What your view of sports and life would be if you had too many concussions
Do you live under a rock? Of course, its a bad idea.
Every time there’s a blown call in baseball everybody starts crying about how baseball needs instant replay. What nobody realizes is that these calls only ever come when it is a sympathetic character that gets “robbed.” Everybody was up in arms last year over the call Jim Joyce blew which cost Armando Gallaraga a perfect game. Everybody is up in arms over Jerry Meals’ rob-job of the Pirates the other night.
It is exactly this emotional, knee-jerk reaction that hides the fact instant replay hasn’t worked as intended in football, and it would be a disaster in baseball. Take a look at the following reasons why instant replay in baseball is a terrible idea.
1) It doesn’t solve the “bad call” problem.
Face it, this is the whole reason the call for replay exists; people are enamored with the idea of eliminating “bad calls.” By following the logic of the argument, one is led to the conclusion that bad calls have been wiped from the face of the NFL. Nothing could be further from the truth. In fact, replay allowed for the creation of silly rules which by their very enforcement are bad calls – such as the “Tom Brady Tuck Rule” and Calvin Johnson’s “Catch that wasn’t a Catch” last year. Wait until instant replay meets the “Balk Rule” in baseball if you want to see this kind of ridiculousness.
2) It makes the game longer.
Lengthening games is really the last thing baseball needs. Thanks to Fox, playoff games are already creeping north of four hours, and let’s be honest, with replay there will be greater scrutiny during the playoffs. As it stands now, every close play in foo ball gets reviewed, and reviews are now so common that referees take time to huddle before making the call on the field just so the call can be reviewed by replay.
Don’t even try to tell me try to tell me this won’t happen in baseball. Wait for your first NFL games this season and count the times play is stopped only to have the call on the field upheld because the video evidence is “inconclusive.”
3) In baseball, calls don’t automatically mean the end of play.
This the functional nightmare nobody seems to be thinking about when we talk about replay in baseball. In football, the referee’s whistle means the end of the play; there’s no other action happening on the field. That’ s not always the case in baseball. Take the following example:
There’s a runner on second and two outs. The batter hits a fly ball to deep center field. The runner is off on contact, but the second base umpire rules the center fielder caught the ball, ending the inning. However, replay shows the center fielder trapped the ball. Where do you put the base-runners? Does the umpire give the hitter second base and allow the run to score? Or is it runners at first and third with two outs? What if it’s the bottom of the ninth and that run means the ball game?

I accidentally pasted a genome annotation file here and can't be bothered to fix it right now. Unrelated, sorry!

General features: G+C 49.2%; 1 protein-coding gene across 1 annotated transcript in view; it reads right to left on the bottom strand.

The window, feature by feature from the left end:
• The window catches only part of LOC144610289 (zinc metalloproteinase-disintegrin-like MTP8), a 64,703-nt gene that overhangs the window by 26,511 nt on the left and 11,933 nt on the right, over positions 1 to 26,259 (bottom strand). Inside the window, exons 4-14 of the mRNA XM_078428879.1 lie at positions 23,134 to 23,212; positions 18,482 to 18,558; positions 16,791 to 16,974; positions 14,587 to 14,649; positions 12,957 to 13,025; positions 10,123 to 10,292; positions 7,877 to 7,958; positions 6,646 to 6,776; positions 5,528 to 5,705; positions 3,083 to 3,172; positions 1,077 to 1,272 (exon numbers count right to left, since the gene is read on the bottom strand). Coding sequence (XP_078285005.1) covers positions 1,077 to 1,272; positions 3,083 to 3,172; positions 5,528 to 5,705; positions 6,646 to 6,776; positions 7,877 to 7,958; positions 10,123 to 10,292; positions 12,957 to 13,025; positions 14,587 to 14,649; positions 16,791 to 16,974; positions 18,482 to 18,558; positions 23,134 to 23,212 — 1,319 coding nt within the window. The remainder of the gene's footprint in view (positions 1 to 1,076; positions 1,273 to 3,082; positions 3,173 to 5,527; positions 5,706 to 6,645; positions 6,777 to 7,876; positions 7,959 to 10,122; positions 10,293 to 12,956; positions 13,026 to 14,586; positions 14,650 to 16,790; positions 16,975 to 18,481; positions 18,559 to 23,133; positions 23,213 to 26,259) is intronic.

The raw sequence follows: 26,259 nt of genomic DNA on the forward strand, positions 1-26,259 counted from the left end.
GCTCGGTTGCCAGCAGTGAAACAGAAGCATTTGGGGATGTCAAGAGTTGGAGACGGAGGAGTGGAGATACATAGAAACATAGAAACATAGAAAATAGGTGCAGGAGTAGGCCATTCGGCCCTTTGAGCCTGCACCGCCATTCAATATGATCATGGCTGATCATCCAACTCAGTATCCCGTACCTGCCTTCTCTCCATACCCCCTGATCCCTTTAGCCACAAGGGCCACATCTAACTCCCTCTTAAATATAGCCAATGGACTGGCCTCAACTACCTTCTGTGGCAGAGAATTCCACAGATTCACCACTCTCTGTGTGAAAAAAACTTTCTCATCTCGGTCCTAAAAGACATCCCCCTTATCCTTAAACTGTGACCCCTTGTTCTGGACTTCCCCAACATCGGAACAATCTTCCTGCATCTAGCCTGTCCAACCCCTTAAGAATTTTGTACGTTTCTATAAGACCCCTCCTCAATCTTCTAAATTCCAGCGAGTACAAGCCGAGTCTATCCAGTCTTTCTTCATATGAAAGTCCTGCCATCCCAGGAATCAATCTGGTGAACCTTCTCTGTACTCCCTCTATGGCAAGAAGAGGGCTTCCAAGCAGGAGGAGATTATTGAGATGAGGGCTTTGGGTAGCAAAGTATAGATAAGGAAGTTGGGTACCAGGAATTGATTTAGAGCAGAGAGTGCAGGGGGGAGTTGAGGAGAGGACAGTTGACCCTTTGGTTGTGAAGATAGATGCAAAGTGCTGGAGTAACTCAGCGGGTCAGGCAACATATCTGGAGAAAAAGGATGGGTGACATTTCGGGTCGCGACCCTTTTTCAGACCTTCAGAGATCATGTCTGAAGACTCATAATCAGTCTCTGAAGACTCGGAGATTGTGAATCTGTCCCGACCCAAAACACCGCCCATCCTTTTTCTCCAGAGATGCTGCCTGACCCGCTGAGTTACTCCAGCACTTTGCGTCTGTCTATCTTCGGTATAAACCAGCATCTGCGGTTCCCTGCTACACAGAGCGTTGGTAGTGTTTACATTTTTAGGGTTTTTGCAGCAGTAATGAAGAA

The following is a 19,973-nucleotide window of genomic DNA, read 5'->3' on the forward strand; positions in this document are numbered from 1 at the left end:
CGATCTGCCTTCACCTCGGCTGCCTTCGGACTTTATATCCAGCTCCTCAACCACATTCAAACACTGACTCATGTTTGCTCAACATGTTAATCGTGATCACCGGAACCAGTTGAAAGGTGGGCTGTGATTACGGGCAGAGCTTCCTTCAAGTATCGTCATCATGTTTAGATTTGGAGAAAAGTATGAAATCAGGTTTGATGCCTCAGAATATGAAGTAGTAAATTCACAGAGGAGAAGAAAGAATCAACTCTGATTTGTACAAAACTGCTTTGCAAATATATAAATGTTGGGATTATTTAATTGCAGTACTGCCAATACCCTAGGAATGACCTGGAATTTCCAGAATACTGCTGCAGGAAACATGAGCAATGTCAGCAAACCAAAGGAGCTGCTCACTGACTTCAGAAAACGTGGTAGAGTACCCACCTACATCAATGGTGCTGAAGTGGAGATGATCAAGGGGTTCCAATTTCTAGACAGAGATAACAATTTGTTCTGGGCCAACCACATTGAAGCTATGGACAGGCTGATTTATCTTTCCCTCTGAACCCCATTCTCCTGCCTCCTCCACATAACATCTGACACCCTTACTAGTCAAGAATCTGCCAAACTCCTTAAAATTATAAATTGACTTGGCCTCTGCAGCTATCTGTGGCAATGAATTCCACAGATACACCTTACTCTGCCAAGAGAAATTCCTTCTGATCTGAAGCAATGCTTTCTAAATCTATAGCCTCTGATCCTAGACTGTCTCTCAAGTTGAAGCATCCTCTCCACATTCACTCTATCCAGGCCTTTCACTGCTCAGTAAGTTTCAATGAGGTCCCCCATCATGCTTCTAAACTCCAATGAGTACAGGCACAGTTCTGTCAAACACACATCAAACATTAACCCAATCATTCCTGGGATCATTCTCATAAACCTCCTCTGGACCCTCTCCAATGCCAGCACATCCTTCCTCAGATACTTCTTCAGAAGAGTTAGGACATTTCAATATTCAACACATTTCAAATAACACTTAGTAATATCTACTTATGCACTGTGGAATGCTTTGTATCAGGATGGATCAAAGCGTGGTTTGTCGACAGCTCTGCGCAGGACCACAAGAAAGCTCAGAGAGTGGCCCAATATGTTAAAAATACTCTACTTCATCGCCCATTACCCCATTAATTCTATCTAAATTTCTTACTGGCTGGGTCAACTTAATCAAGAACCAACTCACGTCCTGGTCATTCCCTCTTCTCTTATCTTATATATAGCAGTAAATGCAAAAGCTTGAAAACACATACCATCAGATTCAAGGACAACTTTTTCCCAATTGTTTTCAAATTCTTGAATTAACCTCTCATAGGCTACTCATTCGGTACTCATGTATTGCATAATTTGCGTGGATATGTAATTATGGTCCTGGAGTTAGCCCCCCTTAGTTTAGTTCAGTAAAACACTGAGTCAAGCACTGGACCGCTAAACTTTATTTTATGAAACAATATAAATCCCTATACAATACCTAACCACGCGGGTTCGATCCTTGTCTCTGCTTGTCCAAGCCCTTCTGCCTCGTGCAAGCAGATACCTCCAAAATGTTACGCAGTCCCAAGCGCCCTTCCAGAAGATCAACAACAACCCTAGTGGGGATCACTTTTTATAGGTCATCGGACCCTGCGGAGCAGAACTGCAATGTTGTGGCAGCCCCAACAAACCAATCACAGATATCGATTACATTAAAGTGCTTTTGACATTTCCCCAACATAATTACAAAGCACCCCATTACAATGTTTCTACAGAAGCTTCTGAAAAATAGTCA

The point is that you cannot eliminate judgement calls with replay, and baseball has far more situation like that than football does, and baseball has tons of calls which don’t stop the action, which will only complicate the issue of “fixing” mistakes.
4) It doesn’t solve the root cause: Bad Umpires.
Here’s the big problem…Joe West with a replay screen is still Joe West. Country singin’, call-blowin’, manager-tossin’, Joe Fucking West. Major League Baseball is full of guys who have no business calling anything let alone a ball game, but the umpires are unionized so there no such thing as holding them accountable or hitting the eject button on such incompetents as Country Joe, C.C. Bucknor, Bob Davidson, or Angel “I gotta toss the guy who sang Take Me Out To The Ball Game” Hernandez.
Now, if we could only get Country Joe to be the singer Hernandez tosses.
5) “The Slippery Slope”
Generally, I disdain “slippery slope arguments” because they usually are incapable of distinguishing the first event on the slope from the last. This type of argument gets used in politics all the time, but replay in baseball presents a time when this type of argument fits. In case you’ve forgotten, replay already exists in baseball on boundary issues. So, by definition, the argument to expand replay is a “slippery slope argument.” First it will be catch/not a catch, then it will be safe/out calls on the base paths; ultimately the replay-o-philes will get this down to balls and strikes. The argument that sticks all the way down the slope is “we need to do as much as possible to get thing right for the proper outcome of games.” Well, name an official in any sport that has more control over the outcome of a game than the home plate umpire in baseball. If this happens, get ready for five-hour ball games.
6) Technology doesn’t change the fact people make mistakes.
Let’s says that we get every thing available to be reviewed by instant replay. Is the guy watching the replay monitor human? Do humans fuck up all the time? So, why does the concept of instant replay automatically get a pass on the inherent flaws it has? The only argument I’ve ever heard on this point is “replay is better than anything else.”
Here’s my question: if people make mistakes, and both systems inherently involve people, doesn’t it make sense to introduce a system that rewards making less mistakes and punishes making too many? In other words, as long as have a glut of bad umpires, you are going to have a glut of bad calls. As I’ve mentioned, that’s the fundamental problem with instant replay; it doesn’t even solve the problem it is intended to solve, in fact in several respects it complicates them. So, before we knee-jerk our way into a plan that solves nothing, introduces a host of new problems, and happens to have some serious practicality issues, wouldn’t it make more sense to make the first step eliminating the bad umpires?
Now, that sounds like a good idea.